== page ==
Blacksburg Volunteer Rescue Sqaud member remembers April 16, a decade later

One paramedic was a student at Virginia Tech during the mass shooting


BLACKSBURG – Emergency responders from Blacksburg and its surrounding communities answered the call for help April 16, 2007.

Members of the Blacksburg Volunteer Rescue Squad were among the first on the scene and helped transport several people hurt on that tragic day at the Virginia Tech.

EMTs and paramedics never know what they will encounter when heading to a call. This was the same situation the morning of April 16, 2007.

“We had a good impression just from the tone of the voice from the dispatchers how serious it was going to be,” said Sydney Gay, now a Paramedic at Blacksburg Volunteer Rescue Squad.

Gay, a sophomore at Tech at the time, just finished a night shift as a 20-year-old EMT when she heard the call for a shooting at Norris Hall.

“They said shots fired, multiple people down,” recalled Gay. Those working with the rescue squad at the time were the first ambulances to respond to the scene, which Gay described as something you never want to experience.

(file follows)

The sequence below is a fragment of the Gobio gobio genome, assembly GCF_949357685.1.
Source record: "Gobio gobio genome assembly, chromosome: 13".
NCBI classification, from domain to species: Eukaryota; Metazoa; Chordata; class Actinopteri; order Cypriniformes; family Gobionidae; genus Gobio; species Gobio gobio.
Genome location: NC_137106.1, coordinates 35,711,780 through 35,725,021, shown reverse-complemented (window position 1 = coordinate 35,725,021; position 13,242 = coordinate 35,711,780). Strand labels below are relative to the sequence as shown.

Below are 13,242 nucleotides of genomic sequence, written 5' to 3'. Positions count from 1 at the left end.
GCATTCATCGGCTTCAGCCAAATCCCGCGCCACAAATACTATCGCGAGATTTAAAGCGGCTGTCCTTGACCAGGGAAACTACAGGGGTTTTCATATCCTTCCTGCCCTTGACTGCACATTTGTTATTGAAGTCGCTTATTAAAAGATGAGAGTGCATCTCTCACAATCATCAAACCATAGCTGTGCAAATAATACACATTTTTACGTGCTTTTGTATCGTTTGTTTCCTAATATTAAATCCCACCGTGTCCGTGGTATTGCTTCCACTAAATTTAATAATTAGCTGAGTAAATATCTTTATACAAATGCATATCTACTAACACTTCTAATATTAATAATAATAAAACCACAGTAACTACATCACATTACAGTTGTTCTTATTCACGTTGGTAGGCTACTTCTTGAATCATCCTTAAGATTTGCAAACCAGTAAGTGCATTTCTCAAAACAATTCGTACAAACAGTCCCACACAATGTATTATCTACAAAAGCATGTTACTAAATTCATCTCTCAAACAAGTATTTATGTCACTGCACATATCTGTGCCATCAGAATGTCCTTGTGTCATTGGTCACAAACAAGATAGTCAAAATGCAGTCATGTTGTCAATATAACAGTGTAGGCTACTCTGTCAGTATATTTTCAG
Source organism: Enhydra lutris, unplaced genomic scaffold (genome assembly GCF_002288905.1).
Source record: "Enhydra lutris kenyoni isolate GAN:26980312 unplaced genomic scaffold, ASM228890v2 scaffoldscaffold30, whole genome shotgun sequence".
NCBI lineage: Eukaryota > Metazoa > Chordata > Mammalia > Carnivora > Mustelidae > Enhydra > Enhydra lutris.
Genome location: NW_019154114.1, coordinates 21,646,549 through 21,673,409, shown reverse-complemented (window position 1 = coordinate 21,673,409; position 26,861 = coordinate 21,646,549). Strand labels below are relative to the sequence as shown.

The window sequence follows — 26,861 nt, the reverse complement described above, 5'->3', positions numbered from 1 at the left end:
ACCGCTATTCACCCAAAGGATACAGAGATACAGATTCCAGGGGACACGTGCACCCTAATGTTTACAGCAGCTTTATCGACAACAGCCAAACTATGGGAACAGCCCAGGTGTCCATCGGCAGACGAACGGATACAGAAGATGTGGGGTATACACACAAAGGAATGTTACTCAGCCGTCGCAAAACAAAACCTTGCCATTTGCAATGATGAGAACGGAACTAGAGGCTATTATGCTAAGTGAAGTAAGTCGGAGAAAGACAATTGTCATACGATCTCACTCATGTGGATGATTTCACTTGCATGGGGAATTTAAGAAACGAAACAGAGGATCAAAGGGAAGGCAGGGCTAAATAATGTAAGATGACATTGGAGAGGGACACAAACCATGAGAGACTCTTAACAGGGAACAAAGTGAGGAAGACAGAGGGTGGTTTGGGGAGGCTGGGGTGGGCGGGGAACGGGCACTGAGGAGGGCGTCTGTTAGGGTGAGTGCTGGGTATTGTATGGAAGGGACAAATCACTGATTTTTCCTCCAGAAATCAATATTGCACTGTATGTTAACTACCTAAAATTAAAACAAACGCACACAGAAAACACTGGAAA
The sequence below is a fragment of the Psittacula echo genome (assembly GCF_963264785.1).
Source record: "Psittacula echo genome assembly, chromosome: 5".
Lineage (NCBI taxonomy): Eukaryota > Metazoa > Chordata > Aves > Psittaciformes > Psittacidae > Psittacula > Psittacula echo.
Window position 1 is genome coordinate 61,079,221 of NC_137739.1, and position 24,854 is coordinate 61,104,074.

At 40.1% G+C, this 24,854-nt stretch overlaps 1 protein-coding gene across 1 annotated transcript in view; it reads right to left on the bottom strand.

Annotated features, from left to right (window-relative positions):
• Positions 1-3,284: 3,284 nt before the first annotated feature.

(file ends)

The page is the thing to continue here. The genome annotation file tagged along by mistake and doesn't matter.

“At first it was disbelief. Shock and then fear. It was utter chaos, or it felt like it,” said Gay. She said all the patients her squad transported to LewisGale Hospital in Blacksburg survived their injuries.

“I was upset. We were all fighting back tears just trying to do our jobs and waiting for the other shoe to drop.” Two women she knew from school died during the mass shooting. In the 10 years since the shootings, Gay became a physician assistant at LewisGale Montgomery. It’s her way of continuing to help others in her community

“It is still difficult to accept, but we moved forward in a positive way. I think it’s made the community stronger and our rescue squad. I feel like we are a little bit more prepared now to handle something like that, God forbid,” said Gay.

Gay said she will spend this week reflecting and remembering the lives affected by this tragic event. Moving forward, the rescue squad set up a task force to better handle these situations.

“And that is where we train willing and able individuals to answer when we called the warm zone for instants like that. Where the immediate threat is secure but there is still a relative amount or danger with that. And he aims to get providers into patients sooner,” said Gay.

Gay plans to participate in the Run in Remembrance Saturday morning.